this miracle

The other morning, there were about two dozen swifts making the space between these low-cut buildings a playground; shrieking almost all day long, and the more they played, the more I thought about what a discipline play sometimes is.
I know we are told, with good reason, to be wary of becoming idle, but the other extreme is just as bad; all work and no play makes Jack a dull boy. And as I write that, I am thinking about what kind of activities make for good idling, though I agree that part of the fun is in the spontaneous uncertainty of the unstructured, idle moment.
That other morning, I went to the market, and had at least five different conversations. The effect is akin to listening to 1001 Nights, because through those stories, and the intermittent wandering through the aisles of market stalls, some draped over with blue tarp like tents, or Aladdin's caves, to keep the cool-and the sun away, one drifts so far away from thoughts of work, or problems.
And when I asked one woman why her cucumbers were so expensive, she said, "These are my work, this is my product, I made it." And my thoughts drifted to how beautiful and monumentally important it is to have proud farmers. For let us think about it: would you ever bark orders at your houseplant? No, but you might sneak in a few whispered words, when no one is looking, to encourage it to grow. And when you watch it grow, you know that plants are alive, and take into their roots the care that they are given. Even if you never saw that experiment when they attached a plant to shrimp that were boiled alive (the plant responded).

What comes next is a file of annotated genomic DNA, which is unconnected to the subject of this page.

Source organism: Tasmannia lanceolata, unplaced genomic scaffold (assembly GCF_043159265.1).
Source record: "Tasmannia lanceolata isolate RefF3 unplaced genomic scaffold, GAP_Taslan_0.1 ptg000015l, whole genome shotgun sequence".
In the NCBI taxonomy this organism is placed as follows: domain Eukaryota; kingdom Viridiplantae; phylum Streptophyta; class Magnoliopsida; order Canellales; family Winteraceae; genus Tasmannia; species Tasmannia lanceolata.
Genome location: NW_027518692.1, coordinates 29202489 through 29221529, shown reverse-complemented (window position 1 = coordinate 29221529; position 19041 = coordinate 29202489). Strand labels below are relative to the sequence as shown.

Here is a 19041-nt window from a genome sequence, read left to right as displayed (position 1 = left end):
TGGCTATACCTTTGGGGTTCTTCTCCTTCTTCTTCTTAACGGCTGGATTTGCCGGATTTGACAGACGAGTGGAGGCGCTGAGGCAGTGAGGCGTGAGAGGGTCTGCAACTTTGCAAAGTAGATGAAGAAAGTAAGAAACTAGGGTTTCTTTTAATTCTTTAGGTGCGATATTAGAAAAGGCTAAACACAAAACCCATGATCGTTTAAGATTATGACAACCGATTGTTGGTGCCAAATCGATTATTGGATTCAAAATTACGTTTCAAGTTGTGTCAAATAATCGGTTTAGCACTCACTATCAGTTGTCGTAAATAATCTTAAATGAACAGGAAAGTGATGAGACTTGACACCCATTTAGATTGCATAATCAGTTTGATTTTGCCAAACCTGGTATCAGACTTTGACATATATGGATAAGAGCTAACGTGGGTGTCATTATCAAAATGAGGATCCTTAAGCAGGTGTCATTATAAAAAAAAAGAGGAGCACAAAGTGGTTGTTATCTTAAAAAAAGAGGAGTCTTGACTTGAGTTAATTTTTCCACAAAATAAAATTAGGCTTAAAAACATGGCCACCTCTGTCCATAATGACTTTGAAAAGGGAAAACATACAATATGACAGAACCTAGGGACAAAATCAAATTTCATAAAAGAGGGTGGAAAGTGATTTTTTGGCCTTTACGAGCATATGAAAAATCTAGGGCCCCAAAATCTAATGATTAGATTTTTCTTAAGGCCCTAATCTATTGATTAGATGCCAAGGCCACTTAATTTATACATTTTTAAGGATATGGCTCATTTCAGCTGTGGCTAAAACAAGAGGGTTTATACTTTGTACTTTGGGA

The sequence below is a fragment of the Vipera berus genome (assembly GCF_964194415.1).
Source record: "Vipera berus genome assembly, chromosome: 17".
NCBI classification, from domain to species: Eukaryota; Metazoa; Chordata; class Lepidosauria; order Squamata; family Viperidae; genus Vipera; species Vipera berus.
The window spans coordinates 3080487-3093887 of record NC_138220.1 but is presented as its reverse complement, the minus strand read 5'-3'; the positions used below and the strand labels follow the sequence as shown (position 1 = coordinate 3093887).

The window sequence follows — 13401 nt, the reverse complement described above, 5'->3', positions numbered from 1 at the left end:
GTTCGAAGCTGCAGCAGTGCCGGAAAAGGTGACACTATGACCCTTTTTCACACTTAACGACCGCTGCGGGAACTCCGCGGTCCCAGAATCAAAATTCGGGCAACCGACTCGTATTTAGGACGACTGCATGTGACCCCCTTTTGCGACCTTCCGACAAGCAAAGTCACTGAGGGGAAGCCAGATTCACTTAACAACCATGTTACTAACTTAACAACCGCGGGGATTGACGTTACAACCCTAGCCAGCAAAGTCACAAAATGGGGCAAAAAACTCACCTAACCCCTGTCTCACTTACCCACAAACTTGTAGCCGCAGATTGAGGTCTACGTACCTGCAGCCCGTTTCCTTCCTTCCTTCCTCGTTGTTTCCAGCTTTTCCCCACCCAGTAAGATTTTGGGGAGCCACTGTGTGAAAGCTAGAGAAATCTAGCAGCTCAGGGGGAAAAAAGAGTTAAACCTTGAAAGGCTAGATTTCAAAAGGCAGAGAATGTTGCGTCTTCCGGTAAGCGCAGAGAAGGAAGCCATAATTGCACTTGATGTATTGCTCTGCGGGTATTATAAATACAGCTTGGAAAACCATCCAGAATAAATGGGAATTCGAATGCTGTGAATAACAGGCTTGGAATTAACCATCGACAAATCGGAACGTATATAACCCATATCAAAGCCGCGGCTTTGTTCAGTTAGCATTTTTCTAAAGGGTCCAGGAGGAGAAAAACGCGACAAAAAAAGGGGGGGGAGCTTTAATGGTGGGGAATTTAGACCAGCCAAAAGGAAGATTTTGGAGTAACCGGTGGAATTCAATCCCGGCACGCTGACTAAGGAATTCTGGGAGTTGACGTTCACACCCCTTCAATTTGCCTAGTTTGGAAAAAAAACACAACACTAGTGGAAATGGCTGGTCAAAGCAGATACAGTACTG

I often think back to how in Xianggang, it was not uncommon for a person to live in government housing, but wear a Rolex: instead of investing the money into nicer living quarters, one would buy something to "increase face" - which doesn't go without reason, because it is just possible that such image upgrades might bring more work.
But here is where I wonder: is it precisely such hopes which are making of our age one that is so superficial? I can tell you why I am saying this. Because, if you spend time with simple people, who have been protected from such upward mobility through circumstance, you will notice that they have a certain groundedness to their character, and ability to think clearly even about subjects foreign to them. They will have no qualms laughing about the poser (in the way one laughs at any exaggeration, even one's own), they are particularly good at doing their jobs, and going home for a nice weekend with family.
Which brings me back to play. Work is not life. Work is a means to life, play is where we find other aspects of ourselves: the elementary aspects: so without play, there is no good work.
What we see in farming is some kind of middle ground, because it is work, but "literally metaphorical": one is exposed to the elements, one has seeds and watches them grow, one enjoys the fruits of one's labours. It is no accident that one of the greatest inventors of the last century saw for his country a long term future in agriculture, not technology.
We see life in the garden. We play in the garden. The garden lets us see the miracle that is this little life we live.

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